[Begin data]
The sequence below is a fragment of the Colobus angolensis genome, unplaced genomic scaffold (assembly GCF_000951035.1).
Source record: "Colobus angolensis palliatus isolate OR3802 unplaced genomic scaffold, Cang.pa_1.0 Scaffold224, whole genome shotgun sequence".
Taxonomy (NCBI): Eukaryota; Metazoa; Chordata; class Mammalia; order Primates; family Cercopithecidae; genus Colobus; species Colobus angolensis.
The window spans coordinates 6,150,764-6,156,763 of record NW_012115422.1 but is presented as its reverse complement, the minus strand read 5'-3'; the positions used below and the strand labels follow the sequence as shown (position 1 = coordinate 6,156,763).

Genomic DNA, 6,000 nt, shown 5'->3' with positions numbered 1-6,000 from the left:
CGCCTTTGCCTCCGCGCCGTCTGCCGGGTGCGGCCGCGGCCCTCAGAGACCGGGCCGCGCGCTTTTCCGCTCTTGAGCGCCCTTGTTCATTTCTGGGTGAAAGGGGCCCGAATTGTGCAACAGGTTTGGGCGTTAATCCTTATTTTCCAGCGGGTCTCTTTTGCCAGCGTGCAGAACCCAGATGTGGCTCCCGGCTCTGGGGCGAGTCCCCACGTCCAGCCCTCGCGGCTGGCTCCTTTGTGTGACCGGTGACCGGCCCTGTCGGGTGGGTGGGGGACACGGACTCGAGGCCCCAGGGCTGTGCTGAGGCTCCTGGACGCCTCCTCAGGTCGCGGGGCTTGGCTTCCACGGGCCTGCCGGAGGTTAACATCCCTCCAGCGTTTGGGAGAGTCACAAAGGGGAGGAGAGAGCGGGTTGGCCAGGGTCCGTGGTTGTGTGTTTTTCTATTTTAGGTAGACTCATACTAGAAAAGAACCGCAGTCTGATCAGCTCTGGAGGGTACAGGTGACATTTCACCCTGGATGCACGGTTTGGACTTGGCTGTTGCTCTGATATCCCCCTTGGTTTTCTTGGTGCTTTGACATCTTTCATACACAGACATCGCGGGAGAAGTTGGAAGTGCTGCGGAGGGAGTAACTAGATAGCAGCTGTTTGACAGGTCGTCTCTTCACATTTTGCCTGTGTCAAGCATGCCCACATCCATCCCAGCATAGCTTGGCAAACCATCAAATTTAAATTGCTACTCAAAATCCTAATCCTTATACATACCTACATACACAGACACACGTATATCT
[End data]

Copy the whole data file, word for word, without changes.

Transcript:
The sequence below is a fragment of the Colobus angolensis genome, unplaced genomic scaffold (assembly GCF_000951035.1).
Source record: "Colobus angolensis palliatus isolate OR3802 unplaced genomic scaffold, Cang.pa_1.0 Scaffold224, whole genome shotgun sequence".
Taxonomy (NCBI): Eukaryota; Metazoa; Chordata; class Mammalia; order Primates; family Cercopithecidae; genus Colobus; species Colobus angolensis.
The window spans coordinates 6,150,764-6,156,763 of record NW_012115422.1 but is presented as its reverse complement, the minus strand read 5'-3'; the positions used below and the strand labels follow the sequence as shown (position 1 = coordinate 6,156,763).

Genomic DNA, 6,000 nt, shown 5'->3' with positions numbered 1-6,000 from the left:
CGCCTTTGCCTCCGCGCCGTCTGCCGGGTGCGGCCGCGGCCCTCAGAGACCGGGCCGCGCGCTTTTCCGCTCTTGAGCGCCCTTGTTCATTTCTGGGTGAAAGGGGCCCGAATTGTGCAACAGGTTTGGGCGTTAATCCTTATTTTCCAGCGGGTCTCTTTTGCCAGCGTGCAGAACCCAGATGTGGCTCCCGGCTCTGGGGCGAGTCCCCACGTCCAGCCCTCGCGGCTGGCTCCTTTGTGTGACCGGTGACCGGCCCTGTCGGGTGGGTGGGGGACACGGACTCGAGGCCCCAGGGCTGTGCTGAGGCTCCTGGACGCCTCCTCAGGTCGCGGGGCTTGGCTTCCACGGGCCTGCCGGAGGTTAACATCCCTCCAGCGTTTGGGAGAGTCACAAAGGGGAGGAGAGAGCGGGTTGGCCAGGGTCCGTGGTTGTGTGTTTTTCTATTTTAGGTAGACTCATACTAGAAAAGAACCGCAGTCTGATCAGCTCTGGAGGGTACAGGTGACATTTCACCCTGGATGCACGGTTTGGACTTGGCTGTTGCTCTGATATCCCCCTTGGTTTTCTTGGTGCTTTGACATCTTTCATACACAGACATCGCGGGAGAAGTTGGAAGTGCTGCGGAGGGAGTAACTAGATAGCAGCTGTTTGACAGGTCGTCTCTTCACATTTTGCCTGTGTCAAGCATGCCCACATCCATCCCAGCATAGCTTGGCAAACCATCAAATTTAAATTGCTACTCAAAATCCTAATCCTTATACATACCTACATACACAGACACACGTATATCT